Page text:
Solid foundation

Of course, the current digitalisation process is hardly new to the port of Rotterdam or its Port Authority. In fact, over the past few years Rotterdam has laid a solid foundation for this transition with digital solutions like e.g. the Port Management Information System (HaMIS) and Portbase’s Port Community System. They have allowed the Port Authority to amass a huge volume of digital data that are used in support of its day-to-day operations.

Core activities and increase logistics efficiency

Generally speaking, the Port of Rotterdam’s digitalisation initiatives run along three different axes. While their boundaries are occasionally blurred, they are still distinct enough to list separately. To start, we have the projects that focus on the more effective management of the port and the port infrastructure – realising ‘smarter’ infrastructure, sites and buildings with the aid of sensors and data models.

Secondly, one of the Port Authority’s core responsibilities is ensuring that shipping movements in the port area run smoothly and safely. The effective direction of this shipping process is of crucial importance to the Netherlands’ vital infrastructure. This sets requirements in the area of cybersecurity and reliability, for example. But by standardising data, interpreting this information more effectively with the aid of algorithms and sharing this data with other port authorities and port users, we can also make shipping handling more predictable, more efficient and, as a result, even safer. When evaluating port calls, the Port Authority refers as far as possible to business rules to facilitate the decision-making process. Besides contributing to (uniformity) and transparency in decision-making, this also creates greater clarity for port users. For example, around 80% of the 230,000 port calls made by sea-going vessels are currently reviewed and settled in an automated process according to the principles and points of departure of ‘management by exception’.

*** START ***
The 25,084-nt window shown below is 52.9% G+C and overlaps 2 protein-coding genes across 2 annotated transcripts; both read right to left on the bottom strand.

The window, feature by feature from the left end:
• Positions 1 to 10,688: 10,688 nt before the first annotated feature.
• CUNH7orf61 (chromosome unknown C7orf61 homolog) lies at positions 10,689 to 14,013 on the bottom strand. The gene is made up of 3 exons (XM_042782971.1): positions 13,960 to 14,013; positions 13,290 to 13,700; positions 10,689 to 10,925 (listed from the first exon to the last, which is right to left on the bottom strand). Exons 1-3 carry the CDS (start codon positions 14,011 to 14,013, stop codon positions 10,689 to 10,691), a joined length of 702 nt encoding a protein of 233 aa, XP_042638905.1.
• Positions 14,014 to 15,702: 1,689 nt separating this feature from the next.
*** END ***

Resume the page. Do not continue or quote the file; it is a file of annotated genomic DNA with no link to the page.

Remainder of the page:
The third axis centres on raising efficiency in logistics processes with the aim of further improving Rotterdam’s competitive position. We achieve this by strengthening chains that run to and from Rotterdam, further optimising processes in the port area and keeping a close eye on future trends in technology and platforms. The Port Authority has developed a portfolio of applications that measurably improve the efficiency of the chain, and we are entering into international partnerships geared towards further improving the chains that run through our port. On the one hand, these partnerships focus on the standardisation of data sets; on the other, they are intended to promote the implementation beyond Rotterdam’s port area of applications that can further improve our trade lanes. A concrete example of our activities in this field is the establishment of PortXchange BV, which encourages the implementation of applications developed by the Port Authority across the globe.